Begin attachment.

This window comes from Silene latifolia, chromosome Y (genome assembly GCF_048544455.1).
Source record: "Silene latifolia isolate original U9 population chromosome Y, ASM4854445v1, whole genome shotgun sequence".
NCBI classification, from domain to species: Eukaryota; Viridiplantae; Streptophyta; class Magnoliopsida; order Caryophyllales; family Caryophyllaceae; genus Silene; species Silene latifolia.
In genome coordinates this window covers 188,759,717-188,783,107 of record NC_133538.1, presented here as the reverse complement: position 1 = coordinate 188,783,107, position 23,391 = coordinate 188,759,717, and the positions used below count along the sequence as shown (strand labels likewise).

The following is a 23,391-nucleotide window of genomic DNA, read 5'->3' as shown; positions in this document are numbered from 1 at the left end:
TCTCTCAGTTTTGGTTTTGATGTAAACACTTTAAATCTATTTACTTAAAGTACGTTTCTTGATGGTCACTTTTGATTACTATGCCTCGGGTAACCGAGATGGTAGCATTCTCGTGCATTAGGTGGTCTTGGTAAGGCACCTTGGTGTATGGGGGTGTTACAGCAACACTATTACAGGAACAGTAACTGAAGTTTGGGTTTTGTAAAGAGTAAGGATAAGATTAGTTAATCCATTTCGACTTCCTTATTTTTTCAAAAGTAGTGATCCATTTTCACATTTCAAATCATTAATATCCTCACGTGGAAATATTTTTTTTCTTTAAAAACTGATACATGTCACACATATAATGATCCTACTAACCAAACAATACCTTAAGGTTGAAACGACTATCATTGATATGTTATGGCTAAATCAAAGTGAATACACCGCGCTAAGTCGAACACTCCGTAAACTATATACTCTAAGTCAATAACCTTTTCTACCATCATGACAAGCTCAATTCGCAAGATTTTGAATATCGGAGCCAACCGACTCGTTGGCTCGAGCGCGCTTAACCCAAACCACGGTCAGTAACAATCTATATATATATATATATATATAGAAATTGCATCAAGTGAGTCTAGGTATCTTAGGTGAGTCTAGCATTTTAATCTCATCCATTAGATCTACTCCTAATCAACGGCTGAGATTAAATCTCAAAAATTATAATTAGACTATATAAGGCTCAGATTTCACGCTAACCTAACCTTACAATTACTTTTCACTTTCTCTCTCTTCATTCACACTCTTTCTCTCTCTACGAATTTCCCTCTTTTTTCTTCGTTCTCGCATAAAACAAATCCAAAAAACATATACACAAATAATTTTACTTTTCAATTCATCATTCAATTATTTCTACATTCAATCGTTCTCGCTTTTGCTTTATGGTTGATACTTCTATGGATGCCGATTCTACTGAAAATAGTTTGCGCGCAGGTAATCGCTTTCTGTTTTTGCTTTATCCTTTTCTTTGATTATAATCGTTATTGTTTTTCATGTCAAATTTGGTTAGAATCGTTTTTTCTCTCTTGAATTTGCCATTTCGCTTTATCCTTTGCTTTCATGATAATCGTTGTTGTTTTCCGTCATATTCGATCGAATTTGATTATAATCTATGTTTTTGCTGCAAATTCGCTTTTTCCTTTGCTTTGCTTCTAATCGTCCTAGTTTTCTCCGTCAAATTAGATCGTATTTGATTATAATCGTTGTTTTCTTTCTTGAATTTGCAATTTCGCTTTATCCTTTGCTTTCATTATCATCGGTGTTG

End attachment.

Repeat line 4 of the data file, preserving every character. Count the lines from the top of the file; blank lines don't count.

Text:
In genome coordinates this window covers 188,759,717-188,783,107 of record NC_133538.1, presented here as the reverse complement: position 1 = coordinate 188,783,107, position 23,391 = coordinate 188,759,717, and the positions used below count along the sequence as shown (strand labels likewise).